By Trista Yeung

Collaboration is always exciting in the eyes of dancer Ivy Tsui Yik-chit, who learned its significance in Finland two months ago. Together with dance artists Justyne Li Sze-yeung and Wayson Poon Wai-shun, Tsui joined a three-year residency exchange program organized by the West Kowloon Cultural District Authority and three Finnish dance institutions: Dance Info Finland; Zodiak – Centre for New Dance; and Dance House Helsinki.

Named Creative Meeting Point: Hong Kong x Finland, the first step of the collaborative program requires the three local dance artists travel to Finland for two weeks to meet up with three Finnish artists, Carl Knif, Sari Palmgren and Linda Martikainen.

In the coming three years, the six will engage in a reciprocal residency exchange in both Helsinki and Hong Kong, and the period will work around major arts festivals and events in both cities.

The three Finns plan to come to the SAR next month for their next residency, when the Hong Kong Arts Festival and Art Basel will be held.

Tsui, who graduated from the Hong Kong Academy for Performing Arts – majoring in ballet and modern dance – gained attention by winning the 2015 Young Artist (Dance) Award from the Hong Kong Arts Development Council, for commissioning choreographic works such as Dehydrated Flower, Frangipani and Morning Glory.

She said the exchange program offered a once-in-a-lifetime opportunity for artists to broaden their horizon and obtain firsthand experience on art trends in northern Europe.

“With the advancement of online and social platforms, it is not hard to have a rough idea about the art culture in other countries,” she said. “But if you can witness or even talk to the artists, you can know their art more comprehensively, such as how they connect with the audience, how they communicate among team members, and where they find inspiration.”

The artists took part in the ICE HOT international dance festival in Copenhagen, Denmark, in December, laying the foundation for future collaborations on Nordic dance. Since 2010, the festival has toured around five Nordic capitals every second year, giving performances and offstage presentations to international dance professionals.

As the program is specifically targeted at international dancers, artistic directors and organizers at festivals and theaters, it allows artists to expand their networks and discuss future collaborations. Some of the performances are also open to local audiences.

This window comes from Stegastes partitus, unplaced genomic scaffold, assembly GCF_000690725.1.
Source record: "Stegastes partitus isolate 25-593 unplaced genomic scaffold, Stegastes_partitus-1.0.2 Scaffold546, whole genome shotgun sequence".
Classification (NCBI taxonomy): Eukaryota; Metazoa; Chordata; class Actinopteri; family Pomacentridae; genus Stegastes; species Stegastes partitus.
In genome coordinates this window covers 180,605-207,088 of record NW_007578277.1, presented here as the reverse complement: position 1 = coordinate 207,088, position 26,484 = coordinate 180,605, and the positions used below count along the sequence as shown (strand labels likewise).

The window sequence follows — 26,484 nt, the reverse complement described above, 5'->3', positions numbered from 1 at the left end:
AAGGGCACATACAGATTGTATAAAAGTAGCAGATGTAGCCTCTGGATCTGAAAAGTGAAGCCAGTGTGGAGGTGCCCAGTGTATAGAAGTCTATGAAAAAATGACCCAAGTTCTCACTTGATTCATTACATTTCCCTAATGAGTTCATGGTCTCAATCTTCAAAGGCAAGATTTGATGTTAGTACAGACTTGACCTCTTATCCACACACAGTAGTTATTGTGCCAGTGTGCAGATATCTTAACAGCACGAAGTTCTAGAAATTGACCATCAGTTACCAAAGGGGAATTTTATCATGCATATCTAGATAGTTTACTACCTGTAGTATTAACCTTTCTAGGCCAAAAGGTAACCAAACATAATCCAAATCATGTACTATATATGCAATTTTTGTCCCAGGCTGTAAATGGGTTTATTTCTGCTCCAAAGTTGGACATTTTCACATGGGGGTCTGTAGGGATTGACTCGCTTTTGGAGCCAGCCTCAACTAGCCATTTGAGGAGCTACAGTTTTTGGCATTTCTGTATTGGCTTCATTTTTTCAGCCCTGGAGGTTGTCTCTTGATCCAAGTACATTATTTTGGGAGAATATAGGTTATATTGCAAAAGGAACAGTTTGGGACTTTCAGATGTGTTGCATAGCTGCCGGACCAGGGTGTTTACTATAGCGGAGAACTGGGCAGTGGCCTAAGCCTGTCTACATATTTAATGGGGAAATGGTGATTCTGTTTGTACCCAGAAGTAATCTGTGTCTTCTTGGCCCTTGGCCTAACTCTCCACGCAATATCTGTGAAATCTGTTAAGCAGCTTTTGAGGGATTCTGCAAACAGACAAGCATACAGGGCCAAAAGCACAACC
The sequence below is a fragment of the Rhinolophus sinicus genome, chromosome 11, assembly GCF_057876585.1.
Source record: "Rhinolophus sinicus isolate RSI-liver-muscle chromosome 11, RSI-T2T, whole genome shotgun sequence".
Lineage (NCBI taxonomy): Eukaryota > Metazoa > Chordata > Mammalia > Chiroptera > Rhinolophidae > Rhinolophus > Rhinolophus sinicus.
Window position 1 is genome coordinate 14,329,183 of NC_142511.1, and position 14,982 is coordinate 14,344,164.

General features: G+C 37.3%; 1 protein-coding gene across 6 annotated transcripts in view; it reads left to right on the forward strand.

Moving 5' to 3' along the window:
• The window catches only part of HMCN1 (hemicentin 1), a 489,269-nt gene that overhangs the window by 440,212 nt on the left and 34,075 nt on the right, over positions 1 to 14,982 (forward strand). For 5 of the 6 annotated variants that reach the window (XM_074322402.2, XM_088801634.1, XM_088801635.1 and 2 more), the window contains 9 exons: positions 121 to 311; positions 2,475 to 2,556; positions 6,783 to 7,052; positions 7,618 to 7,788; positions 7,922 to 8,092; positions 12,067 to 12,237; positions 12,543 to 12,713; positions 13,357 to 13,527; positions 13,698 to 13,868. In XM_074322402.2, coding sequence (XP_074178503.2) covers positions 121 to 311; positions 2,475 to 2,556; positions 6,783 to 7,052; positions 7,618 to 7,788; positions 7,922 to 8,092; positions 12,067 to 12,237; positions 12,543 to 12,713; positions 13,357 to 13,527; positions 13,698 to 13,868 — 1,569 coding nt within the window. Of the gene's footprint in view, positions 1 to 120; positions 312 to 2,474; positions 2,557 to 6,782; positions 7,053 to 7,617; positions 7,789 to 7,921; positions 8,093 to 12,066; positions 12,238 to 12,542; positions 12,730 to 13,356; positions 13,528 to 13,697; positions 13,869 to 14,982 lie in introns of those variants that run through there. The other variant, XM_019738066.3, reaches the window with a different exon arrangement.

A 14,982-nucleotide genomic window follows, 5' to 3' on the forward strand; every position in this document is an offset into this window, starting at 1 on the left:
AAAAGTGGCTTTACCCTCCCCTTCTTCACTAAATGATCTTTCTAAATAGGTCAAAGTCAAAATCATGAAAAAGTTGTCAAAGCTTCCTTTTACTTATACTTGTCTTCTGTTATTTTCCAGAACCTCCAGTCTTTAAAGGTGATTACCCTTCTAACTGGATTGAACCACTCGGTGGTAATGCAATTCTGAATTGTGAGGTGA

In addition to the artistic program, board discussions, workshops and networking forums will be organized for dance professionals from around the world.

“It is good for artists taking the initiative to reach out for potential buyers. Many artists fail to notice the importance of presenting themselves,” Tsui said. “But no one knows the work better than the artists themselves. Such a platform provides the perfect opportunities for us to learn the skills.”

One of the onstage performances – Meadow, meadow, meadow – stirred her emotions in the discussion of life and death. The choreography was a collaboration between Finnish choreographer-dancers Elina Pirinen and Maria Saivosalmi, Palestinian- French vocal and performance artist Jassem Hindi, and Irish theater artists Ruairi Donovan and Cathy Walsh.

With three scenes symbolizing different stages in life, the performance featured a combination of peculiar body movement, voices and landscapes.

“The piece started with tranquil music and slow body movement, but then the second scene gave a sudden turn, when the performers asked everyone in the audience to join them on stage,” Tsui said. “In order to imitate the chaos and disorder humans face in life, they passed out wine, encouraging the audience to dance or even take off their clothes. The dramatic arrangement was really intriguing.”

The performance also persuaded Tsui to work with artists from different sectors, as it helped inject innovative elements to enrich a performance. Although cross-city dance performances are still difficult for Hong Kong, she hopes more art collaboration can happen in different sectors.

“In Finland, artists do not mind sharing their ideas and techniques with each other, which makes artistic collaboration very common among them,” Tsui said. “More importantly, every member of the team will voice their opinion over the piece, allowing individuals to shine even in group performances.”